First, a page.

Despite the strained liquidity situation, the government mobilised Rs 10,000 crore as per the indicative calendar by reissuing

9.39 per cent 2011 and 7.40 per cent 2035 for notified amounts of Rs 6,000 crore and Rs 4,000 crore, respectively, on January 9, through price-based auction using multiple price method. For these, the RBI received 222 competitive bids worth Rs 10,015.89 crore and 258 competitive bids for Rs 11,605.78 crore for the five-year and 29-year papers, respectively. Of them, 137 bids for Rs 5,968.19 crore were accepted at a cut-off yield of 6.70 per cent for the fiveyear paper and 10 bids worth Rs 3,924.10 crore at a cut-off yield of 7.43 crore for the 29-year paper. In a unique development, the RBI has succeeded in persistently reissuing the long-term paper in the recent period at lower yields from 7.73 per cent in its second reissuance to the latest at 7.43 per cent, that is, just 3 basis points above the initial issue rate of 7.40 per cent.

Eight state governments offered to sell

7.61 per cent 2016 aggregating around Rs 700 crore by way of tap sale under the approved market borrowing programme on January 16. The issue was oversubscribed on the same day itself. Against the issue size, the RBI received bids worth Rs 3,750 crore; of this only the notified issue size amount has been retained.

In another instance, 10-year state loans

Economic and Political Weekly February 18, 2006

of Andhra Pradesh and Haryana were January 19. For the Andhra Pradesh loan, the Haryana state loan, 66 bids for auctioned through a yield-based auction the RBI received 107 bids worth Rs 1,304.82 crore were received but only using the multiple price auction method Rs 2,313.09 crore, of which six bids worth seven bids for Rs 165.933 crore were acfor notified amounts of Rs 316.525 crore Rs 316.525 crore were accepted at a cut-cepted at a cut- off yield of 7.33 per cent; and Rs 165.933 crore, respectively, on off yield of 7.32 per cent, while that for these cut-off yields have been much lower than those issued earlier during the month.

Table 6: Auctions of 364-Day Treasury Bills

(Amount in rupees crore)

Treasury Bills

Date of Notified Bids Tendered Bids Accepted Subscription Cut-off Cut-off Amount Auction Amount Devolved Price Yield Outstanding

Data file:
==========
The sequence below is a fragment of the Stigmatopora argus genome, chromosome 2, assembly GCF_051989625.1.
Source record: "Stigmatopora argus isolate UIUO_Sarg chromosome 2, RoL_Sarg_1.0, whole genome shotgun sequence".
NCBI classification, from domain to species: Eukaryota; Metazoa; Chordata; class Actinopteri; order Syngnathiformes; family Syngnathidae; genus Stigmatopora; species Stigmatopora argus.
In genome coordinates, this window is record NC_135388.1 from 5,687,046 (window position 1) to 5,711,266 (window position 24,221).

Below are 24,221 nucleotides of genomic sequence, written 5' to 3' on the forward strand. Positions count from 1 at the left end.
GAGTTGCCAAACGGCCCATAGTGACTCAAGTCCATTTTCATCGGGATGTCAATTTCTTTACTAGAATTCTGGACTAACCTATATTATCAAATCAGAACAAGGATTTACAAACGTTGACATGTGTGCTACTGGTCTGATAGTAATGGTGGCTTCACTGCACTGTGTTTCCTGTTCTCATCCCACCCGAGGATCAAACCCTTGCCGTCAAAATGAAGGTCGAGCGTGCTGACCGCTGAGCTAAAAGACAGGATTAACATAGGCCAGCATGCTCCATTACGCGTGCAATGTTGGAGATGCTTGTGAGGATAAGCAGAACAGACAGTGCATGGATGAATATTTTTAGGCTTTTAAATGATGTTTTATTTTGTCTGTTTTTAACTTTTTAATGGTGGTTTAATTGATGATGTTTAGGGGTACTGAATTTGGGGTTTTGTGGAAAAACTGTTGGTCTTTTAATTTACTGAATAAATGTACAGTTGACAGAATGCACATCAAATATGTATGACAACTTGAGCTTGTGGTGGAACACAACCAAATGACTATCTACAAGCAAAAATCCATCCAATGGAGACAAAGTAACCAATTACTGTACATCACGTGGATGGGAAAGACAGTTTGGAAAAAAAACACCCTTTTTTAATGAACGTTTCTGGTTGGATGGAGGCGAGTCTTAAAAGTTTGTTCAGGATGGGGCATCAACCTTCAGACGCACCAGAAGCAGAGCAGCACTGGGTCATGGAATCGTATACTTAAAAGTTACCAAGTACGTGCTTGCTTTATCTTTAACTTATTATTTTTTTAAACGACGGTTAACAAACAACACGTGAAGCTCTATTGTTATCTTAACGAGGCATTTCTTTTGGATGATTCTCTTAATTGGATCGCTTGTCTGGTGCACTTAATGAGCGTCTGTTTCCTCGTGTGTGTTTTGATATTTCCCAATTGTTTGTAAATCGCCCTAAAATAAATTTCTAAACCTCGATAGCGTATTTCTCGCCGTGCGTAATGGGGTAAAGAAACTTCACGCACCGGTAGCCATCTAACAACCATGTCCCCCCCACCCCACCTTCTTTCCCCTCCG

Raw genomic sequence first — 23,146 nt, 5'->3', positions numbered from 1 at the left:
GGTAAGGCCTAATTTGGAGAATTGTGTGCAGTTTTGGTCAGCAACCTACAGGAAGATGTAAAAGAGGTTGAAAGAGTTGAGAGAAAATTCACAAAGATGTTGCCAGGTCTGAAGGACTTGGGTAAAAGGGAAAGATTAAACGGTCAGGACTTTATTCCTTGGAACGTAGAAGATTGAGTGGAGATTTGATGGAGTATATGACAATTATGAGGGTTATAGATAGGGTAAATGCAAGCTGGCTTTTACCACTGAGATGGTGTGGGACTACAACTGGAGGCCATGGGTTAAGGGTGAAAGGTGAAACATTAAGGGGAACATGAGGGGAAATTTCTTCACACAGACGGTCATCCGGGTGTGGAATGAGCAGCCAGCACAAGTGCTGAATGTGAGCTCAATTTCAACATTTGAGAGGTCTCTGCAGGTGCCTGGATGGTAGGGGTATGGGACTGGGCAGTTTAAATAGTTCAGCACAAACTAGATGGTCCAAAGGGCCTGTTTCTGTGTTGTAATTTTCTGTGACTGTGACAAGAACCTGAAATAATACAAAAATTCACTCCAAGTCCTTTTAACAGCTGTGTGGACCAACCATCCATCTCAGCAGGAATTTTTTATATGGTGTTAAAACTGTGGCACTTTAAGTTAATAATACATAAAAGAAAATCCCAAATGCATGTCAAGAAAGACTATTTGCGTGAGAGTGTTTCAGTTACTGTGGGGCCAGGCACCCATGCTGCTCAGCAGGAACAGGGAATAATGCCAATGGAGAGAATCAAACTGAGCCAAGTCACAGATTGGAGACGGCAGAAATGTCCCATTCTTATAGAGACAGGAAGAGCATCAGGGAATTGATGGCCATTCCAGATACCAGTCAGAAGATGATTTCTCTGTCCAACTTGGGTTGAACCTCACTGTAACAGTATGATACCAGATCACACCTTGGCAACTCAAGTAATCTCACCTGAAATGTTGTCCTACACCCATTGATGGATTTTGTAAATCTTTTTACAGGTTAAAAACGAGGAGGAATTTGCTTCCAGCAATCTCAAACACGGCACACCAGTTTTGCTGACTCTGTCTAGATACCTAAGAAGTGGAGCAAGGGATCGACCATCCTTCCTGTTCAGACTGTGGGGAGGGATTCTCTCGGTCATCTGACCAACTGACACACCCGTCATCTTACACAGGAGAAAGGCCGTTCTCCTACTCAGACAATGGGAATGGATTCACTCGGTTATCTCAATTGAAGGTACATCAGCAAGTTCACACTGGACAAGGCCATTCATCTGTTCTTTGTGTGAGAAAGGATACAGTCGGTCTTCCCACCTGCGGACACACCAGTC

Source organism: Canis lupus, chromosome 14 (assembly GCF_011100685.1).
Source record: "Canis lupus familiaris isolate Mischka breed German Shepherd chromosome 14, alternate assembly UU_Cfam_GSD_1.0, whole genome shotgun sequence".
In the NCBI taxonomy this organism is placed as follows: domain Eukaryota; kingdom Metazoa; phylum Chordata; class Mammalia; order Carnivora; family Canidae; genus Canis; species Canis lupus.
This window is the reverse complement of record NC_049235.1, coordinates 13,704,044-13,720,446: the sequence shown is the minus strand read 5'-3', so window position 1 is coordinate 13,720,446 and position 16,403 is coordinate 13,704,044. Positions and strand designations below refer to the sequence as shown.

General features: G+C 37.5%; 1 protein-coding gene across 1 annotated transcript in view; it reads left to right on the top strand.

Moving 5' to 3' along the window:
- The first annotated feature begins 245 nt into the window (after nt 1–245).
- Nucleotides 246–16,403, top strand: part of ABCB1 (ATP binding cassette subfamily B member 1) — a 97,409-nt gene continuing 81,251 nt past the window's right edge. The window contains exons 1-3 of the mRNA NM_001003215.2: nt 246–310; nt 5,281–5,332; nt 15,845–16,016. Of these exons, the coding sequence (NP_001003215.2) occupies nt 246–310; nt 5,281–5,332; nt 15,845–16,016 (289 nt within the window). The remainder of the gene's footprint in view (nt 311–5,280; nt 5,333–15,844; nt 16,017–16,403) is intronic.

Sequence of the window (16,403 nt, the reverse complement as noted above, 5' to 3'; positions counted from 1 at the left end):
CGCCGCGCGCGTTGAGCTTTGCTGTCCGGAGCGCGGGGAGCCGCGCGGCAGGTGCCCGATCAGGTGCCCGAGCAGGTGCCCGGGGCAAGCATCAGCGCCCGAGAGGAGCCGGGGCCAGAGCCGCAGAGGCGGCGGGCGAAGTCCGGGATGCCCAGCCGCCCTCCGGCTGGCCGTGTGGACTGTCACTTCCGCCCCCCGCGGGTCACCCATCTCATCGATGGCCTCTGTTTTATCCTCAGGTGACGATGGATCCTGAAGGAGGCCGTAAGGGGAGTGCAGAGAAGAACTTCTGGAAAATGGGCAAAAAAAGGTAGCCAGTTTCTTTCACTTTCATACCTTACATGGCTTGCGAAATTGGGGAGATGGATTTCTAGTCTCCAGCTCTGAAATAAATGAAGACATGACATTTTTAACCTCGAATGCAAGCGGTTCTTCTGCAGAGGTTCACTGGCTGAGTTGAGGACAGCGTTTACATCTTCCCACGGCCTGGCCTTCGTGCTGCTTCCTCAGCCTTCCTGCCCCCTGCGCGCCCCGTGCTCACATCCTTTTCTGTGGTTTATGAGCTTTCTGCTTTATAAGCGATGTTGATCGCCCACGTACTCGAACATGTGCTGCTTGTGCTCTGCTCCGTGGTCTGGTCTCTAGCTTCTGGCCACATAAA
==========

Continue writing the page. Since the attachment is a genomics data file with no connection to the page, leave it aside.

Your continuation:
Despite having cancelled the MSS bor-

No Face Value No Face Value on RBI (Rupees) Rate on the Date

rowings under T-bills for two consecutive

(Amount) (Amount) (Amount) (Per Cent) of Issue

months, the liquidity has remained con2005 strained; as a result, the RBI has again

Jan 5 2000.00 56 4346.00 35 2000.00 0.00 94.69 5.61 42126

(1) (2.50) (1) (2.50) [94.70] [5.60] suspended the MSS borrowings for theJan 19 2000.00 87 3920.56 47 2000.00 0.00 94.56 5.75 42126

time being. Responding to the underlying

(1) (1.58) (1) (1.58) [94.58] [5.73]

2006 strain and the increase in the reverse repo Jan 4 1000.00 51 2836.00 25 1000.00 0.00 94.24 6.13 47859 rate, the yields have firmed up across

(1) (4.08) (1) (4.08) [94.25] [6.10]

treasury bills. In a unique development,

Jan 18 1000.00 47 2601.00 20 1000.00 0.00 94.09 6.30 46859

(1) (2.05) (1) (2.05) [94.13] [6.24] the RBI rejected all the bids tendered forFeb 1 1000.00 48 2486.00 17 1000.00 0.00 93.70 6.72 46109

the 182-day bills auctioned on January 25;

(1) (250.00) (1) (250.00) [93.72] [6.70]

for the other auctions for the same TBs

Figures in the square brackets represent weighted average price and the respective yield.

held during the month, the yields had risen

Figures in brackets represent devolvement on primary dealers (PDs).

from 6.14 per cent on December 28 to 6.22 Table 7: Profile of Major Commercial Bond Issues during January 2006 per cent on January 10 (Table 5). In case of 91-day bills, the yield has risen from

Issuing Company/Rating Nature of Coupon in Per Cent Per Annum Amount in Instrument and Tenor Rs Crore 5.94 per cent on January 4 to 6.17 per cent

(1) (2) (3) (4)

on January 10 and remained steady even FIs/Banks on January 18. It jumped to 6.69 per cent

1 ICICI Bank Tier-II bonds 7.95 per cent for 10 years. 225

on January 25 in response to the hike in

AAA by Care and

LAAA by Icra 8.05 per cent for 15 years. the benchmark rates (Table 4). Similarly, 2 Bank of Maharashtra NCD 7.50 per cent for 7 years. 200 the primary yield on 364-day bills hasAA by Crisil and Care

firmed up from 6.13 per cent on January

3 IDBI NCD 7.35 per cent for 5 years. AA + by Crisil and Icra 7.70 per cent for 10 years. 400 4 to 6.30 per cent on January 18. Inter4 HDFC Bank Tier-II bonds 7.65 per cent-7.75 per cent

estingly, the average yield spread between

AAA by Fitch for 111 months. 5 NABARD NCD 7.60 per cent for 10 years. 200 91-day and 364-day TBs which was at 20 AAA+ by Crisil basis points in December has turned nega

6 HDFC NCD 7.55 per cent for 10 years. 500

AAA by Crisil and Icrative in January by 4 basis points as yields Central Government Undertakings on 91-day bills have exceeded those of

7 Rural Electrification Corporation NCD 7.65 per cent for 10 years. 1800

364-day securities (Table 6).

AAA by Crisil and Icra

State Government Undertakings

8 Punjab Finance Corporation NCD 7.85 per cent 10 years. 120

Unrated. Corporate Debt 9 Karnataka State Financial Corporation NCD 7.35 per cent for 5 years. In January, the firming up of interestAA-(SO) by Crisil 7.45 per cent for 7 years.